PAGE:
GBP/AUD Exchange Rate Unable to Make Gains Thanks to Strong Australian Economic Outlook, despite Forecast-beating UK Wage and Jobs Data
Strength elsewhere for the Pound has not extended to the GBP/AUD exchange rate today, which is stuck below opening levels thanks to numerous tailwinds behind the Australian Dollar.
This has left Sterling unable to benefit from solid wage and employment data, even though these above-forecast figures are pushing the Pound to strong gains versus many of its other major peers.
Average weekly earnings grew 2.5% in the three months on the year to November, in line with both forecasts and the performance for the three months year-on-year to October, but earnings excluding bonuses for the same period grew 2.4% – beating forecasts by 10 basis points.
Combined with the recent slowdown in core inflation, this means that the fall in real wages has become less pronounced of late, reducing the squeeze on household budgets and improving the outlook for consumer spending.
The employment change figure for the three months to November proved particularly cheering, as it showed an increase of over 100,000, compared to expectations that the decline of -56,000 seen in the three months to October would have slowed to -10,000.
Forecasts of Strong Growth for Australian Businesses Keeps GBP/AUD Exchange Rate Below Opening Levels
According to a survey of 269 Australian chief executives, the nation’s private sector currently holds the most optimistic economic outlook for the year ahead in five years.
Data collected by the Australian Industry Group (AiG) revealed the highest expectations for growth in investment and employment since 2012 and that over two thirds of the C-suite personnel expected to see increased sales.
While this has seen the Australian Dollar make strong gains versus many of its peers, the data does come with a caveat: it is unlikely that workers will see an uptick in the pace of wage growth over the coming year, which could weigh on the outlook for monetary policy.
Innes Willox, Chief Executive of the AiG, commented;
‘If these positive expectations can be turned into reality we would see strong business investment and spending on training, R&D and technologies reaching post-GFC highs.’
‘And most importantly, we would see a year in which employment growth equalled or even exceeded the record jobs growth experienced in 2017.’
A weak US Dollar is also helping to boost appetite for the Australian Dollar, after White House officials attending the World Economic Forum (WEF) event in Davos were unable to dispel fears regarding the protectionist attitude towards trade held by President Donald Trump’s administration.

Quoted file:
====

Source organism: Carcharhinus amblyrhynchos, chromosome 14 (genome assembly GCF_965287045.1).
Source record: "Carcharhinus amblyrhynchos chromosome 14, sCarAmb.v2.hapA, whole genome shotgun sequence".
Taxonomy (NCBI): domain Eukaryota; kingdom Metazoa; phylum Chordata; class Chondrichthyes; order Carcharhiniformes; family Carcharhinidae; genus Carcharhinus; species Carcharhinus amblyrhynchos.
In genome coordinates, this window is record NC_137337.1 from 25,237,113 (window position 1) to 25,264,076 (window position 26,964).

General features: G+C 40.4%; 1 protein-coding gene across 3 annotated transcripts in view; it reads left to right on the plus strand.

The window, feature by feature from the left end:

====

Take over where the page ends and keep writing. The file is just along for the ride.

Overseas Risks to Australian Dollar Could Allow GBP/AUD Exchange Rate to Make Overnight Gains
There is no UK or Australian data set for release until tomorrow’s British Bankers’ Association (BBA) loans for house purchase figures for December and the Confederation of British Industry (CBI) reported sales figures for January.
However, the global data calendar holds several events that could strengthen or weaken the appeal of the Australian Dollar, thereby creating volatility for the GBP/AUD exchange rate.
This afternoon brings multiple US data releases, including the Markit manufacturing, services and composite PMIs and existing home sales and mortgage applications data.
Some solid performances here might afford the US Dollar some respite from the current weakness it is experiencing, which would undermine the Australian Dollar’s strength.
New Zealand fourth-quarter consumer price index figures are set for release during tonight’s Australasian session; signs of strong price growth could see the markets switching to favour the New Zealand Dollar over the Australian Dollar, which would again create room for the Pound to advance.
Although markets are responding positively to the slight uptick in UK wage growth, economists are already warning that the outlook for worker pay remains gloomy over the coming year.
Suren Thiru, British Chambers of Commerce Head of Economics, explains;
‘While it is encouraging that regular earnings growth picked up slightly, subdued economic conditions are likely to weigh on wage growth over the next year. As a consequence, pay growth is likely to remain stubbornly below price growth over the near term, dampening consumer spending, a key driver of UK GDP growth.’
This could return to weigh on the Pound at a later time as market jubilance over the sizeable increase in employment begins to fade.